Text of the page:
The war in Europe had an enormous impact on American industry. Wartime factory work created new job opportunities, such as building battleships. The Kaiser shipyards in Richmond, California, produced the most warships in the country. Read full overview
The war in Europe had an enormous impact on American industry. Wartime factory work created new job opportunities, such as building battleships. These photographs, all taken in and around the Richmond Shipyards in Richmond, California, give a sense of what took place at shipyards during World War II.
Industrialist Henry J. Kaiser ran seven shipyards and employed thousands of people. He used an assembly line to build ships, assembling some in less than five days. One image in this collection shows a ship's hull under construction. Another shows a diagram with goals for completing a ship. The workers at the Kaiser shipyards in Richmond, California, produced the most warships in the country during World War II. One photograph shows workers celebrating the launch of one of their ships.
Kaiser was a forward thinker in terms of employee benefits. As the "Be a Healthy Shipbuilder" sign in one of the photographs shows, he was concerned about the welfare of his employees. Kaiser provided his employees with a health care plan by creating the first health maintenance organization, an HMO that exists to this day; and he set up on-site day care centers, where workers could leave their children while they worked their shift.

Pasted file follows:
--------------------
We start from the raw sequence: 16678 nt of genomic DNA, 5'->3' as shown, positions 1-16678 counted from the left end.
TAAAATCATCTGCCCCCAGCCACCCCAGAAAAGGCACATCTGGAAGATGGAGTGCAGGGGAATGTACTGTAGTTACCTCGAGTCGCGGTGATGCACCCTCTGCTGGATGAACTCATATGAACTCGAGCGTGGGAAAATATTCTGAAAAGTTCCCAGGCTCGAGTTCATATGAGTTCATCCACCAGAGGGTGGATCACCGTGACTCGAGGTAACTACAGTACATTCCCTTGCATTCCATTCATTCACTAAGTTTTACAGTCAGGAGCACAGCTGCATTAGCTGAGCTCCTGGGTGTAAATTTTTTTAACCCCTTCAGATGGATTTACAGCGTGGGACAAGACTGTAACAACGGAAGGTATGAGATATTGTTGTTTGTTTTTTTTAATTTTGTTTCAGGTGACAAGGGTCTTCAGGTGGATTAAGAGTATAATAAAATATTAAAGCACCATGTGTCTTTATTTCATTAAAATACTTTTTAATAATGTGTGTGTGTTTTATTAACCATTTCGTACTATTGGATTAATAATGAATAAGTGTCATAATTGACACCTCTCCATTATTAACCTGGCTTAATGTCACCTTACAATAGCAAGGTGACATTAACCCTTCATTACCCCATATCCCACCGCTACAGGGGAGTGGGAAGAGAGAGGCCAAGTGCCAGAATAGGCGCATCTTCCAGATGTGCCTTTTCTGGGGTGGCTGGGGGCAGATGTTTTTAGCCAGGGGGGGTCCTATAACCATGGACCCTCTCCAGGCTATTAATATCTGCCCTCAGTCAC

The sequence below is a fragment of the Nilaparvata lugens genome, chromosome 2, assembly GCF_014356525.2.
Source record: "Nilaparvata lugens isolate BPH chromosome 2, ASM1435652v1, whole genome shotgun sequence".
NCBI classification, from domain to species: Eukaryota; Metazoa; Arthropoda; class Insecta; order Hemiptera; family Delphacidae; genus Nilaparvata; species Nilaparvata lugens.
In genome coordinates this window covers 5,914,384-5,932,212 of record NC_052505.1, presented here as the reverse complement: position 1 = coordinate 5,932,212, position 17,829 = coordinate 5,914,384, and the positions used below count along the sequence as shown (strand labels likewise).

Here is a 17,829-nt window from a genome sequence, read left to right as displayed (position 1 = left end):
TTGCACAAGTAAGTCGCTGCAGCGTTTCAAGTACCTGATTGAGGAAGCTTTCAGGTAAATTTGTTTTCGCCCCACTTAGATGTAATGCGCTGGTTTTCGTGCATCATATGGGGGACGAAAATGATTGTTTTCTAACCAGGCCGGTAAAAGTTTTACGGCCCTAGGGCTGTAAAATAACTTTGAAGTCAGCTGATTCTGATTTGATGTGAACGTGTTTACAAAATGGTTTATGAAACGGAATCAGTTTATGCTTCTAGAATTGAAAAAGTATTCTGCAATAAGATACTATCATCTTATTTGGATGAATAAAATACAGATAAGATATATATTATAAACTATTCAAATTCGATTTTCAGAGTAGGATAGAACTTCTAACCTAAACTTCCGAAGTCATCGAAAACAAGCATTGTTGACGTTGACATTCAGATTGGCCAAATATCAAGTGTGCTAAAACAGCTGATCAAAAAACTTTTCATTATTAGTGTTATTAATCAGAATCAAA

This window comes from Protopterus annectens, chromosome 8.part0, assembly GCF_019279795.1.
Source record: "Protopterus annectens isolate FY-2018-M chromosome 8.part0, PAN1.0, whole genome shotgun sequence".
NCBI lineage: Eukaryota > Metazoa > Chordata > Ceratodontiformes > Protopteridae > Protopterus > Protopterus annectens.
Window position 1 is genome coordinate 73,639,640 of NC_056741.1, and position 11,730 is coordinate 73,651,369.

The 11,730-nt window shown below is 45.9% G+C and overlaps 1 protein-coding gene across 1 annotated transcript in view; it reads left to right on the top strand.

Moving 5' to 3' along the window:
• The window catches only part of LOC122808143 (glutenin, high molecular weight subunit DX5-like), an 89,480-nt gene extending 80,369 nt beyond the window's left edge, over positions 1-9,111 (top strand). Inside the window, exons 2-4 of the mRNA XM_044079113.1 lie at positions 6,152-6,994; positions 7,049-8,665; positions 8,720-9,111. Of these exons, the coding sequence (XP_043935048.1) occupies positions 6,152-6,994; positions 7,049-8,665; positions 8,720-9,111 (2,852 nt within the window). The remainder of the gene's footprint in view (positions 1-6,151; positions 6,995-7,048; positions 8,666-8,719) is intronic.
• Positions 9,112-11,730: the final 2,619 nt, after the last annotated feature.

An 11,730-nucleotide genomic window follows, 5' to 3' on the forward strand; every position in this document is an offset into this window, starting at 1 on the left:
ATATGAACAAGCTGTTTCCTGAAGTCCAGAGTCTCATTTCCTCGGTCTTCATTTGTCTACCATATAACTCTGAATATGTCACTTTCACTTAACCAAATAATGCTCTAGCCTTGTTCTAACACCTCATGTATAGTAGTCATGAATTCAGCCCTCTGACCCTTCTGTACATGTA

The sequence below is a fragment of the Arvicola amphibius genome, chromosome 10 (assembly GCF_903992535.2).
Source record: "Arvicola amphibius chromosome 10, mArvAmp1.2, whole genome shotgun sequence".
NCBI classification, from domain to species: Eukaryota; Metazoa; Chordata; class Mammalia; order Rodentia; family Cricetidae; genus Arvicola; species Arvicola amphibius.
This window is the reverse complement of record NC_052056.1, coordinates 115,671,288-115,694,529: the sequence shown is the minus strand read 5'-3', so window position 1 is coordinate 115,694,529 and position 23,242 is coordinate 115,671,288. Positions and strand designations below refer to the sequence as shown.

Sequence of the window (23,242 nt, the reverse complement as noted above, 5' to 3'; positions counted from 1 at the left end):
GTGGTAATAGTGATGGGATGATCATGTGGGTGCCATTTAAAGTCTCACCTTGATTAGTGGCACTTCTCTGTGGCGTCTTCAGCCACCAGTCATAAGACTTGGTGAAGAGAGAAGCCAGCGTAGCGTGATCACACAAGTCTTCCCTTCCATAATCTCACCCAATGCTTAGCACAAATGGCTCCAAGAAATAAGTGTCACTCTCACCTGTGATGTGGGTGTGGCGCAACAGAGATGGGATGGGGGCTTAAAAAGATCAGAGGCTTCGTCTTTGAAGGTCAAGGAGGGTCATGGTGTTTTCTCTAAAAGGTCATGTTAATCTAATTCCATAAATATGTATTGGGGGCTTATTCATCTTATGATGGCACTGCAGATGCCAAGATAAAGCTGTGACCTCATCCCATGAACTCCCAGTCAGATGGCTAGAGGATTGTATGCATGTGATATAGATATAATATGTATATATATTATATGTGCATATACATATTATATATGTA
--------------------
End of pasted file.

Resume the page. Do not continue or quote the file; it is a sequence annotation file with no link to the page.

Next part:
Several photographs show the masses of workers who came to work each day, and many show women and minorities working at the Richmond Shipyards. A shortage of male workers and the pressing need for labor (as evidenced by the image of the recruiting billboard), created these new opportunities. This need for workers contributed to the migration to California of African Americans, who came in great numbers from the South in search of job opportunities.
The many people who streamed into the shipyards in search of work turned Richmond into a boomtown, even attracting national attention. All of the workers needed a place to live, and makeshift living conditions were cramped and uncomfortable. One photograph shows the wife of worker standing in her home: a cramped bus that housed her family of six. Other photographs show families camping in tents and sleeping on the ground as they waited for housing to be built. Some shipyard workers resorted to living on boats, as you can see from the newspaper advertising "Boats for Sale."
A few of these photographs were taken by photographer Dorothea Lange, who collaborated with photographer Ansel Adams on a wartime photo assignment for Fortune magazine in 1944 focusing on the town of Richmond, California.